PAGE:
Posted by: glue | July 4, 2010

Lord Chandos

One of the defining documents of Modernism, Hugo von Hofmannsthal’s “Letter of Lord Chandos,” (1902) provides context for the figural method tested in our blogging of the disaster.  The import of the fictional letter concerns the paradigm shift in the status of language in modernism, from classical reference to semiotic (arbitrary) relations.  The immediate relevance for us is engagement with dimensions of experience that exceed the reach of language or discourse.  The task of flash reason is to develop an image metaphysics that ontologizes this register of experience.  Flash reason supports collective epiphany.

Extimacy

It is not easy for me to indicate wherein these good moments subsist; once again words desert me. For it is, indeed, something entirely un­named, even barely nameable which, at such moments, re­veals itself to me, filling like a vessel any casual object of my daily surroundings with an overflowing flood of higher life. I cannot expect you to understand me without examples, and I must plead your indulgence for their absurdity. A pitcher, a harrow abandoned in a field, a dog in the sun, a neglected cemetery, a cripple, a peasant’s hut-all these can become the vessel of my revelation. Each of these objects and a thousand others similar, over which the eye usually glides with a natural indifference, can suddenly, at any moment (which I am ut­terly powerless to evoke), assume for me a character so exalted and moving that words seem too poor to describe it. Even the distinct image of an absent object, in fact, can acquire the mysterious function of being filled to the brim with this silent but suddenly rising flood of divine sensation. Recently, for instance, I had given the order for a copious supply of rat-poison to be scattered in the milk cellars of one of my dairy-farms. Towards evening I had gone off for a ride and, as you can imagine, thought no more about it. As I was trotting along over the freshly-ploughed land, nothing more alarming in sight than a scared covey of quail and, in the distance, the great sun sinking over the undulating fields, there suddenly loomed up before me the vision of that cellar, resounding with the death-struggle of a mob of rats. I felt everything within me: the cool, musty air of the cellar filled with the sweet and pungent reek of poison, and the yelling of the death cries breaking against the mouldering walls; the vain convulsions of those convoluted bodies as they tear about in confusion and despair; their frenzied search for escape, and the grimace of icy rage when a couple collide with one an­other at a blocked-up crevice. But why seek again for words which I have foresworn! You remember, my friend, the won­derful description in Livy of the hours preceding the destruc­tion of Alba Longa: when the crowds stray aimlessly through the streets which they are to see no more . . . when they bid farewell to the stones beneath their feet. I assure you, my friend, I carried this vision within me, and the vision of burning Carthage, too; but there was more, something more divine, more bestial; and it was the Present, the fullest, most exalted Present. There was a mother, surrounded by her young in their agony of death; but her gaze was cast neither toward the dying nor upon the merciless walls of stone, but into the void, or through the void into Infinity, accompanying this gaze with a gnashing of teeth!-A slave struck with help­less terror standing near the petrifying Niobe must have ex­perienced what I experienced when, within me, the soul of this animal bared its teeth to its monstrous fate (Hofmannsthal, Lord Chandos Letter).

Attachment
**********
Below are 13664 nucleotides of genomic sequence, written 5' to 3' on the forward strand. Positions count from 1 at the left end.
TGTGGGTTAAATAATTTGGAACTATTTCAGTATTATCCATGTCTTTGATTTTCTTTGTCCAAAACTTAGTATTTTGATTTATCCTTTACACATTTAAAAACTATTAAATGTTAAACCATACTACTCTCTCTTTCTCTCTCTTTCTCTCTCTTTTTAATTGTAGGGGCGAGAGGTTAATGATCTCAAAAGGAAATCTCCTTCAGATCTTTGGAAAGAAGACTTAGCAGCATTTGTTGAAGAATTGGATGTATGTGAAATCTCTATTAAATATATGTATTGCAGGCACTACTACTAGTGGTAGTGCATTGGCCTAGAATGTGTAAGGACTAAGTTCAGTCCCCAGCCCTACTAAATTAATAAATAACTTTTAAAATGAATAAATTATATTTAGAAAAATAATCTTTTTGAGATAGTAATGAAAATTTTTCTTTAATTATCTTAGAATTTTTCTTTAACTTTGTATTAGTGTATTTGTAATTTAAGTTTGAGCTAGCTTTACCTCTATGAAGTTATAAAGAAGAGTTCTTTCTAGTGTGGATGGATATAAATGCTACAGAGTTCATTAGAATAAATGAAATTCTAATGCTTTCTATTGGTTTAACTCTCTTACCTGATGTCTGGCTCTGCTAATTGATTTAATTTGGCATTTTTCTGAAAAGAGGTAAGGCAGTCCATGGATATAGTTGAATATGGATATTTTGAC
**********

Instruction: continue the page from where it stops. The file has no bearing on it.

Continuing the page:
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Responses

  1. Physiognomic Modalities

    Arthur Koestler, in his study of creativity, divided emotional relations with the external world into two modes: self-assertion & self-transcendence; or, aggression & participation. Laughter & lyric; joke & epiphany. Both modes are essential to flash reason. The project documented in this blog experiments with the participatory emotions. In Routine (http://routine.electracy.com), the emotion is comic assertion. This point deserves a separate post.


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